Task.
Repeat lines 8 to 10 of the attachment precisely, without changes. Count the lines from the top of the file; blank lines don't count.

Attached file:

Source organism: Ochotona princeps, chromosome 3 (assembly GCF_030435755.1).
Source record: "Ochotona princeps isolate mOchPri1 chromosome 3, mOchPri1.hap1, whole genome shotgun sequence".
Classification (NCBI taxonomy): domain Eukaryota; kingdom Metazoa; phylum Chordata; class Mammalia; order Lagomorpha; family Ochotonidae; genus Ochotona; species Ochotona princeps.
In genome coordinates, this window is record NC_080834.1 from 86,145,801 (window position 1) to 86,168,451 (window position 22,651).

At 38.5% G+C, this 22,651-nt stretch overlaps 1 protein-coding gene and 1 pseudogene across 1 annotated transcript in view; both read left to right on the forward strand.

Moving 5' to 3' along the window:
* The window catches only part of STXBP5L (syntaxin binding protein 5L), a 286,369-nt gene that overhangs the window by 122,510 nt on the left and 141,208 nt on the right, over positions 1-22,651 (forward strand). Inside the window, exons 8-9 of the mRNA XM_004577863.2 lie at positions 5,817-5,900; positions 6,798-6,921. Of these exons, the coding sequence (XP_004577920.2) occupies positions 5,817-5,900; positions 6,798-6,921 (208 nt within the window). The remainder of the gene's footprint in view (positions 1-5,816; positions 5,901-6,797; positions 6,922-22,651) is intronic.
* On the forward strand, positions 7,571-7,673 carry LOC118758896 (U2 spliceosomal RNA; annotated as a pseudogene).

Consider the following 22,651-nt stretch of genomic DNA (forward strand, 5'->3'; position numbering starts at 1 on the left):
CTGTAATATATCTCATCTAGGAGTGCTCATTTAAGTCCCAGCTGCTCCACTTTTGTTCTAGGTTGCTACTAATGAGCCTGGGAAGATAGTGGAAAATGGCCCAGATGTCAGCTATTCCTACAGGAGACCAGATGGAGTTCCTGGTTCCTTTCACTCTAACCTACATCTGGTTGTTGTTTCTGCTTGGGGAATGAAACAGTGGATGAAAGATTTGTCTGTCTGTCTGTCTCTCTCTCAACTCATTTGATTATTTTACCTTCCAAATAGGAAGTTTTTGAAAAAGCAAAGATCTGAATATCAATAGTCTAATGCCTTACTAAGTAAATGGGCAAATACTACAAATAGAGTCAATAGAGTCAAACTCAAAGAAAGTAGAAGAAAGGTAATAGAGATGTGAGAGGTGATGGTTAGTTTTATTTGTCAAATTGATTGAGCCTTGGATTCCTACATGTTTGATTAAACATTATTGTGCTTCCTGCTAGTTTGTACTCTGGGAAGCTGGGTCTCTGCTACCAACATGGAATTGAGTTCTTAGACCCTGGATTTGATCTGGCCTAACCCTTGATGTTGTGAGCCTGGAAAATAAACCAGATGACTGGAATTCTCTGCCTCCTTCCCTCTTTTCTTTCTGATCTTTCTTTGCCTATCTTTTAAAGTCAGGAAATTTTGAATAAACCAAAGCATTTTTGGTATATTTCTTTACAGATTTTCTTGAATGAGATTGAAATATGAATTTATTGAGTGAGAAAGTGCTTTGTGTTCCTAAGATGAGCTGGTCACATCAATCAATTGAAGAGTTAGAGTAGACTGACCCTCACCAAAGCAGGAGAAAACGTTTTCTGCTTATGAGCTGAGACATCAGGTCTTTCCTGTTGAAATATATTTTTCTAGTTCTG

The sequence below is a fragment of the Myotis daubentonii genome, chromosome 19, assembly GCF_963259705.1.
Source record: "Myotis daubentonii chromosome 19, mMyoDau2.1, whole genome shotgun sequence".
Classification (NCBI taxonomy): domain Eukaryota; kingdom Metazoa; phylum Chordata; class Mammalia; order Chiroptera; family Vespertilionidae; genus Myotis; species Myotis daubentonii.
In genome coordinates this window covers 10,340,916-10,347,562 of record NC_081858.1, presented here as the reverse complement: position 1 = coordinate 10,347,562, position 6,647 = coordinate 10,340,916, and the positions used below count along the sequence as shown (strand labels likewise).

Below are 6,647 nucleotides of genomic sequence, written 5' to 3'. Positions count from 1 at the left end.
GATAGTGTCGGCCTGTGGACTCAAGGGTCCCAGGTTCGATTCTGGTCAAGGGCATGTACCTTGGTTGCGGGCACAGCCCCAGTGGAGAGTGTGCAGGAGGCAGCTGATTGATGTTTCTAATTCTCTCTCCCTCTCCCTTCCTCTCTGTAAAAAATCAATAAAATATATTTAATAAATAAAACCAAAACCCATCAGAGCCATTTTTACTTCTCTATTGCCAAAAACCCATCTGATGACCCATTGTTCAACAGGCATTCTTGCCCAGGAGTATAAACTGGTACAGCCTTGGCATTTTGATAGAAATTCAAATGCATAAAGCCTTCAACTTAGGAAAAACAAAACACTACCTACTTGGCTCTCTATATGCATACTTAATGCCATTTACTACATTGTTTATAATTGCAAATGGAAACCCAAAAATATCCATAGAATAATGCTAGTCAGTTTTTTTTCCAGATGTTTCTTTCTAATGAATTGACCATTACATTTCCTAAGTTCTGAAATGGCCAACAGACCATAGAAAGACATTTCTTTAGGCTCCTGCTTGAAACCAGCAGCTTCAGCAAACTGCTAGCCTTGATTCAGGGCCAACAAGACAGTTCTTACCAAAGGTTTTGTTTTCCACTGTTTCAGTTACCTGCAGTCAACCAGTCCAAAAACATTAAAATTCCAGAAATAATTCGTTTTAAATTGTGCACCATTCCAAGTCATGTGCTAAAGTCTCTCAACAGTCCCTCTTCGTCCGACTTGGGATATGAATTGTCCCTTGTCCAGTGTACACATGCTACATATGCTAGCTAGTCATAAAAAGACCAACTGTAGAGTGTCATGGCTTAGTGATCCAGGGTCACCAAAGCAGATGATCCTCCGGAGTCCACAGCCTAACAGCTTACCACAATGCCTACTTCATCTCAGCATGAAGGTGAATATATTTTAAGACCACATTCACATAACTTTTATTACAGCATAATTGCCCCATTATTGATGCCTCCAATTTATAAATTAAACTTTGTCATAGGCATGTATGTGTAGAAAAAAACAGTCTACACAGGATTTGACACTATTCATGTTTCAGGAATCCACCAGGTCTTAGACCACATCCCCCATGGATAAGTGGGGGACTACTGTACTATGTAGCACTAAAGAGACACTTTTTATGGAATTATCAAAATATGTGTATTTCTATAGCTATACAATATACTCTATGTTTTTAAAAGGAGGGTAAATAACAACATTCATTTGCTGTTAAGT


* On the forward strand, positions 7,571-7,673 carry LOC118758896 (U2 spliceosomal RNA; annotated as a pseudogene).

Consider the following 22,651-nt stretch of genomic DNA (forward strand, 5'->3'; position numbering starts at 1 on the left):
CTGTAATATATCTCATCTAGGAGTGCTCATTTAAGTCCCAGCTGCTCCACTTTTGTTCTAGGTTGCTACTAATGAGCCTGGGAAGATAGTGGAAAATGGCCCAGATGTCAGCTATTCCTACAGGAGACCAGATGGAGTTCCTGGTTCCTTTCACTCTAACCTACATCTGGTTGTTGTTTCTGCTTGGGGAATGAAACAGTGGATGAAAGATTTGTCTGTCTGTCTGTCTCTCTCTCAACTCATTTGATTATTTTACCTTCCAAATAGGAAGTTTTTGAAAAAGCAAAGATCTGAATATCAATAGTCTAATGCCTTACTAAGTAAATGGGCAAATACTACAAATAGAGTCAATAGAGTCAAACTCAAAGAAAGTAGAAGAAAGGTAATAGAGATGTGAGAGGTGATGGTTAGTTTTATTTGTCAAATTGATTGAGCCTTGGATTCCTACATGTTTGATTAAACATTATTGTGCTTCCTGCTAGTTTGTACTCTGGGAAGCTGGGTCTCTGCTACCAACATGGAATTGAGTTCTTAGACCCTGGATTTGATCTGGCCTAACCCTTGATGTTGTGAGCCTGGAAAATAAACCAGATGACTGGAATTCTCTGCCTCCTTCCCTCTTTTCTTTCTGATCTTTCTTTGCCTATCTTTTAAAGTCAGGAAATTTTGAATAAACCAAAGCATTTTTGGTATATTTCTTTACAGATTTTCTTGAATGAGATTGAAATATGAATTTATTGAGTGAGAAAGTGCTTTGTGTTCCTAAGATGAGCTGGTCACATCAATCAATTGAAGAGTTAGAGTAGACTGACCCTCACCAAAGCAGGAGAAAACGTTTTCTGCTTATGAGCTGAGACATCAGGTCTTTCCTGTTGAAATATATTTTTCTAGTTCTG